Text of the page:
9:31 am January 3rd, 2015

I’ve had Rheumatoid Arthritis and Ankliosing Spondelitis (Arthritis of the spine and neck) for over 30 years now and was put on Percocet about ten years ago. I don’t remember the dose but it had to be increased gradually to keep the pain away. Anyways, one day I went to my family Doctor (in a panic) instead of the Pain Specialist (who prescribed the drug) and told him in tears the drug wasn’t working anymore. He told me to go to the Hospital’s Emergency department to get off the drug. I did and got off the drug after a week or two only to be replaced by Methadone. I spent about 7 years on Methadone and felt so horrible I got off of it on my own (no help)
So now, years later, I no longer take anything for pain so I can barely get by because my Doctor won’t prescribe anything for me because thinks I have an “addictive personality” Keep in mind when I was on Percocet I NEVER took more of this medication than was prescribed. When it stopped working I came to him instead of increasing the dose on my own. I never felt “high” on this drug…I just felt normal like when I was a kid before i got sick. So, now I’m arguing with this Doctor that I do NOT have an “addictive personality” which is why I’ve been Googling and found this site today and many others like it.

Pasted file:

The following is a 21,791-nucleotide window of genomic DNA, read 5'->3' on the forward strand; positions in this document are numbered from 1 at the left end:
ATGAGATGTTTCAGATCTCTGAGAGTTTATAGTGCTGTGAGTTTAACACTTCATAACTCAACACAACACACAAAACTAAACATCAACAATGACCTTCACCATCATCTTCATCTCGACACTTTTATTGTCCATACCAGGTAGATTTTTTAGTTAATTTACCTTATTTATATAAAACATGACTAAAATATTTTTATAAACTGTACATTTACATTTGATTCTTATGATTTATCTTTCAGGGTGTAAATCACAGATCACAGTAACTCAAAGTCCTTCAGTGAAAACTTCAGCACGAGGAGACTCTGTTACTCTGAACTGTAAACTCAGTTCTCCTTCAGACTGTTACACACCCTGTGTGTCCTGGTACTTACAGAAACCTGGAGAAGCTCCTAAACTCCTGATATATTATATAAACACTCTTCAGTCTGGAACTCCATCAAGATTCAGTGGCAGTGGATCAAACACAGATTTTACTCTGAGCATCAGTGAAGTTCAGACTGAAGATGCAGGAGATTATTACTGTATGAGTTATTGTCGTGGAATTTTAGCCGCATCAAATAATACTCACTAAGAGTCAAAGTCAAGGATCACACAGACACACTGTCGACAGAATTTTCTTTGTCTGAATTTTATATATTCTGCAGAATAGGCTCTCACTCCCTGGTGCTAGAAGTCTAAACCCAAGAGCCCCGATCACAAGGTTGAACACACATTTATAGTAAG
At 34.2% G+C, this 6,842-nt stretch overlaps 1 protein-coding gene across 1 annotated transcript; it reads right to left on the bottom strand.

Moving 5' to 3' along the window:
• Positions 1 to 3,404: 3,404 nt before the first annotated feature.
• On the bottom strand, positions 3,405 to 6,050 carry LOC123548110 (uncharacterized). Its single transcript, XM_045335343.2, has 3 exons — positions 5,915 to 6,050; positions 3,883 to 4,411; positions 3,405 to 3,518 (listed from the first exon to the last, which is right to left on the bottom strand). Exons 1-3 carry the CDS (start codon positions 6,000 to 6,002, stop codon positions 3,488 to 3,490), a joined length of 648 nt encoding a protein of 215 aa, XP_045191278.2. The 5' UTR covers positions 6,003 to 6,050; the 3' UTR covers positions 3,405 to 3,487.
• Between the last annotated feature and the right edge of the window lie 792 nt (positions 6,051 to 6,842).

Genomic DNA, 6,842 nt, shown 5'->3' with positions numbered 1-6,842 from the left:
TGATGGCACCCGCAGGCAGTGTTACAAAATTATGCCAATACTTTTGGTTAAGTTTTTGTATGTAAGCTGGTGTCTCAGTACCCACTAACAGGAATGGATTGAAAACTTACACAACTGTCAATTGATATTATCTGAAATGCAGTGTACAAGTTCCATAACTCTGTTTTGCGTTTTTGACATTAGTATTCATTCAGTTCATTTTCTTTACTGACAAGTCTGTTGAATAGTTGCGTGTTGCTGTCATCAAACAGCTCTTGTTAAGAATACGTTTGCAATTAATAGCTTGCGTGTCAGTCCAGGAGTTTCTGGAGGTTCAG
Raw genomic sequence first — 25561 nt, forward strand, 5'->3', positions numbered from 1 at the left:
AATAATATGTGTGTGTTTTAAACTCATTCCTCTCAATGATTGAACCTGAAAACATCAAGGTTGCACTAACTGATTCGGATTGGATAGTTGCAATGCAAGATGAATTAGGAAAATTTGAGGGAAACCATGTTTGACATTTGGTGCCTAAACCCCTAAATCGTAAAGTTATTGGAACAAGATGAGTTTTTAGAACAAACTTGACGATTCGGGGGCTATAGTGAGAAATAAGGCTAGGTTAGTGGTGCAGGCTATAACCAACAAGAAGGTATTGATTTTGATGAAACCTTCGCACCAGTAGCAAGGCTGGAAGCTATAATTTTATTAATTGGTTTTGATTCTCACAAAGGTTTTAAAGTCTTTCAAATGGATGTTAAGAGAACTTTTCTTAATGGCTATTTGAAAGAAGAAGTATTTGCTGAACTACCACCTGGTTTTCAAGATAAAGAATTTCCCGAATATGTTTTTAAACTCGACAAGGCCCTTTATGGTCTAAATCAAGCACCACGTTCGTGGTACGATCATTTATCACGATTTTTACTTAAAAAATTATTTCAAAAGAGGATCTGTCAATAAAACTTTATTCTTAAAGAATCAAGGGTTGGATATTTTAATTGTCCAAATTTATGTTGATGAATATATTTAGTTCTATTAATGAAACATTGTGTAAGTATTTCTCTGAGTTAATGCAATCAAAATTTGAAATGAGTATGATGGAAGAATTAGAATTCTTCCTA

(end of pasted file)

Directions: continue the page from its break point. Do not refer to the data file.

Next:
THANK YOU for explaining there IS a difference between dependency and addiction. Maybe now (with the help of this article) I can get on Tylenol #2 at the LEAST. Right now I’m suffering and I know it’s unnecessary.

4:30 pm January 14th, 2015

Hello Brian. I’m glad you could find the necessary information. There is a difference between dependence and addiction, only not many people understand this fact. Did you manage to get Tylenol after all?!

6:21 pm January 14th, 2015

Hello Ivana.
Not yet.
I’m looking for some more articles on the subject because he’s skeptical of imost information off the internet.
I see him next month.

mike a
7:28 pm January 19th, 2015

Brian. Find a different doctor and remember take your recommended daily dose. You can’t become addicted if you take less than 25 mgs daily for legitimate pain. And ‘don’t’ forget. If they stop working do NOT take more! That is what leads to addiction. Cut back for a few days and then resume. They will begin to work again. I have to do this about every three months. The ones who keep taking more and more to get pain relief and high are the one who become addicted and screwed up.